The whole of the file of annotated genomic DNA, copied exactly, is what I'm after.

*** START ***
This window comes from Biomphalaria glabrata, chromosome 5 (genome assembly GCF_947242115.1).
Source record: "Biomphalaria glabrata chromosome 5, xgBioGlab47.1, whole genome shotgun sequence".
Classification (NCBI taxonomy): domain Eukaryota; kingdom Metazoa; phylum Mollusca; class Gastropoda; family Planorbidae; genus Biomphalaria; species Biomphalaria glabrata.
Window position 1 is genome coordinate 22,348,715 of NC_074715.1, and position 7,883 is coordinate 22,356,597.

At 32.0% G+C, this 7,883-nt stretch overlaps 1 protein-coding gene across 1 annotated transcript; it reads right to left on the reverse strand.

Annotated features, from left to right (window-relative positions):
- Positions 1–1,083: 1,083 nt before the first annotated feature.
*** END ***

This window comes from Biomphalaria glabrata, chromosome 5 (genome assembly GCF_947242115.1).
Source record: "Biomphalaria glabrata chromosome 5, xgBioGlab47.1, whole genome shotgun sequence".
Classification (NCBI taxonomy): domain Eukaryota; kingdom Metazoa; phylum Mollusca; class Gastropoda; family Planorbidae; genus Biomphalaria; species Biomphalaria glabrata.
Window position 1 is genome coordinate 22,348,715 of NC_074715.1, and position 7,883 is coordinate 22,356,597.

At 32.0% G+C, this 7,883-nt stretch overlaps 1 protein-coding gene across 1 annotated transcript; it reads right to left on the reverse strand.

Annotated features, from left to right (window-relative positions):
- Positions 1–1,083: 1,083 nt before the first annotated feature.